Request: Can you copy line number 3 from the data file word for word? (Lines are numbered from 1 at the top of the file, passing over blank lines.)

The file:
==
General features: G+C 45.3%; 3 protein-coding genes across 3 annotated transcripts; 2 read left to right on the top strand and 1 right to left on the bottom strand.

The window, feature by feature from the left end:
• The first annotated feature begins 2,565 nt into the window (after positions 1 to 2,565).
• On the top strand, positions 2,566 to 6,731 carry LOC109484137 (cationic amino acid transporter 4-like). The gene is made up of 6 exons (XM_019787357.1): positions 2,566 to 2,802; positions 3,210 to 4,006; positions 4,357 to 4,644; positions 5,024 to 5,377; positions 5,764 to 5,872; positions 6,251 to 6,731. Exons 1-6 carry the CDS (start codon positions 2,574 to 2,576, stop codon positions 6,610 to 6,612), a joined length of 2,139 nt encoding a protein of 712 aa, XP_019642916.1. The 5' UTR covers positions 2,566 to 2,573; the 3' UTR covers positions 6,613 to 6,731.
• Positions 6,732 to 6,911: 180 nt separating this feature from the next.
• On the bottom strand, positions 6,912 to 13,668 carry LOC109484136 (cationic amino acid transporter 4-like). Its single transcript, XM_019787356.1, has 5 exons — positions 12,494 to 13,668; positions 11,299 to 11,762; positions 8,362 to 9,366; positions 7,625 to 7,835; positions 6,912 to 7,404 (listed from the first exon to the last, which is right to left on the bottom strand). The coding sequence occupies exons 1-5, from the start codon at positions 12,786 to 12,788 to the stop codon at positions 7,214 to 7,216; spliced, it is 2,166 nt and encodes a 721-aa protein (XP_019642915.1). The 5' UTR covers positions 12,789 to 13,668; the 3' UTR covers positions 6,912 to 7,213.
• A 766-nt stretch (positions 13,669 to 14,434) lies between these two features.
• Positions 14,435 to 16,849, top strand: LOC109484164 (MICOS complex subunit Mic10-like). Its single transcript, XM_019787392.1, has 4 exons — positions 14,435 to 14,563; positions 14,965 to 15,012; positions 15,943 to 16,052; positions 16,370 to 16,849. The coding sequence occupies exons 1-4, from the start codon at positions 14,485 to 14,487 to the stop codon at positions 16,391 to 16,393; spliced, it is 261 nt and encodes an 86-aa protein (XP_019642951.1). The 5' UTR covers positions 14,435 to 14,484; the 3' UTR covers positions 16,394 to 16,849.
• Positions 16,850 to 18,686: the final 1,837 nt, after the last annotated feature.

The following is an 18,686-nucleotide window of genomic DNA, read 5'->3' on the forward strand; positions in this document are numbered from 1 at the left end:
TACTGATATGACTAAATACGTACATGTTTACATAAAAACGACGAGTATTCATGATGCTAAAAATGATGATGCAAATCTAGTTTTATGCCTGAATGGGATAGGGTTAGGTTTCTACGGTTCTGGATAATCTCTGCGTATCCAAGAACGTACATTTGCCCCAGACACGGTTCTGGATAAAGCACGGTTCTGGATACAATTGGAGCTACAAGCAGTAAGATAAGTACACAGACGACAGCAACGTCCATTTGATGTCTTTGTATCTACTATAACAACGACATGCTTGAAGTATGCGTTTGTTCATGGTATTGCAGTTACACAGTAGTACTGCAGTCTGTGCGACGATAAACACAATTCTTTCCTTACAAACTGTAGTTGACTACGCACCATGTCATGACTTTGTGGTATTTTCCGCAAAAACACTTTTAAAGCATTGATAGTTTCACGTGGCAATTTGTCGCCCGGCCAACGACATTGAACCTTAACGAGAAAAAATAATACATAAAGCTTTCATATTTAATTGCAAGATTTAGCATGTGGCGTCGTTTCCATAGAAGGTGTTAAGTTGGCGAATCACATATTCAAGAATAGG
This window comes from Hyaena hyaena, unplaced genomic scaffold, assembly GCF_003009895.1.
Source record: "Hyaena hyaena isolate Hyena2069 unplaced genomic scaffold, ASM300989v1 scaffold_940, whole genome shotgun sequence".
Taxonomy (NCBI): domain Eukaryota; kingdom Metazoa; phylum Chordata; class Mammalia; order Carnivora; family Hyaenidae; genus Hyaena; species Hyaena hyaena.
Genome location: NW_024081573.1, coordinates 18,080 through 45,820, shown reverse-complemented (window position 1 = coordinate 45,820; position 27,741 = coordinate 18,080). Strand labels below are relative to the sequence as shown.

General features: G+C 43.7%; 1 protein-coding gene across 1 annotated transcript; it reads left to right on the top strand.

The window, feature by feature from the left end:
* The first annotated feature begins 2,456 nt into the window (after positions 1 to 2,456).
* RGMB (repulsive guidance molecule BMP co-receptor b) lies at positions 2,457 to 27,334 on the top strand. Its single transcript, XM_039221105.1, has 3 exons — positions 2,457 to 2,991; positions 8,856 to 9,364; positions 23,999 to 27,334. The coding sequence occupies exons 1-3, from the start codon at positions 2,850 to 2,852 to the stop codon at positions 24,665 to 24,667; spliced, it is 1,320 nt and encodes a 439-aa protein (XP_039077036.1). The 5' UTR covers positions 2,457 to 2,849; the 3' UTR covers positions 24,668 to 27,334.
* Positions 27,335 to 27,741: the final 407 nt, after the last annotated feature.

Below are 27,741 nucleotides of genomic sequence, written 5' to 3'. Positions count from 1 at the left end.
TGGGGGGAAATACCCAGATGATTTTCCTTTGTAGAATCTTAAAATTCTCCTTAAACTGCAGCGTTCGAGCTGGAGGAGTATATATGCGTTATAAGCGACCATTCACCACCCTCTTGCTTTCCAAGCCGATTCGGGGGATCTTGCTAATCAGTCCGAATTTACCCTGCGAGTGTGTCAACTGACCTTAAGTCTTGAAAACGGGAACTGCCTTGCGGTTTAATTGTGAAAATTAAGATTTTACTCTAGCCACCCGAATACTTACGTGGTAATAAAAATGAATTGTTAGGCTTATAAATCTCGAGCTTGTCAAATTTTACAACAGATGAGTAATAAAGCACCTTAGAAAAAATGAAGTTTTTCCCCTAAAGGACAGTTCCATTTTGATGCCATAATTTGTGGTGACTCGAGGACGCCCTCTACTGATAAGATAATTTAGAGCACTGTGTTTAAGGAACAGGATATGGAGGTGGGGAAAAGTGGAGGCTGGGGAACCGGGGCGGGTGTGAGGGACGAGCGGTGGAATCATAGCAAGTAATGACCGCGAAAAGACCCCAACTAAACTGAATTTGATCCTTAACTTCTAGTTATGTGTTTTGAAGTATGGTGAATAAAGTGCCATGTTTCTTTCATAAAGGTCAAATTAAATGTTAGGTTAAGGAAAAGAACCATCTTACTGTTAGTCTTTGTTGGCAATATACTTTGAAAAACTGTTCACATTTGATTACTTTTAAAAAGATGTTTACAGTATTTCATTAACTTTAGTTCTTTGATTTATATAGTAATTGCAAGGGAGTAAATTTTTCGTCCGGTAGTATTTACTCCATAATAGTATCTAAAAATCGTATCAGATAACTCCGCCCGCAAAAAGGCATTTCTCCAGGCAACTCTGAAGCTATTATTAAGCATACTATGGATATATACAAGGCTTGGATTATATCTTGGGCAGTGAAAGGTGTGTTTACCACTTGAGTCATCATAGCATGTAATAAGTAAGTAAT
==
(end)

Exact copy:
• The first annotated feature begins 2,565 nt into the window (after positions 1 to 2,565).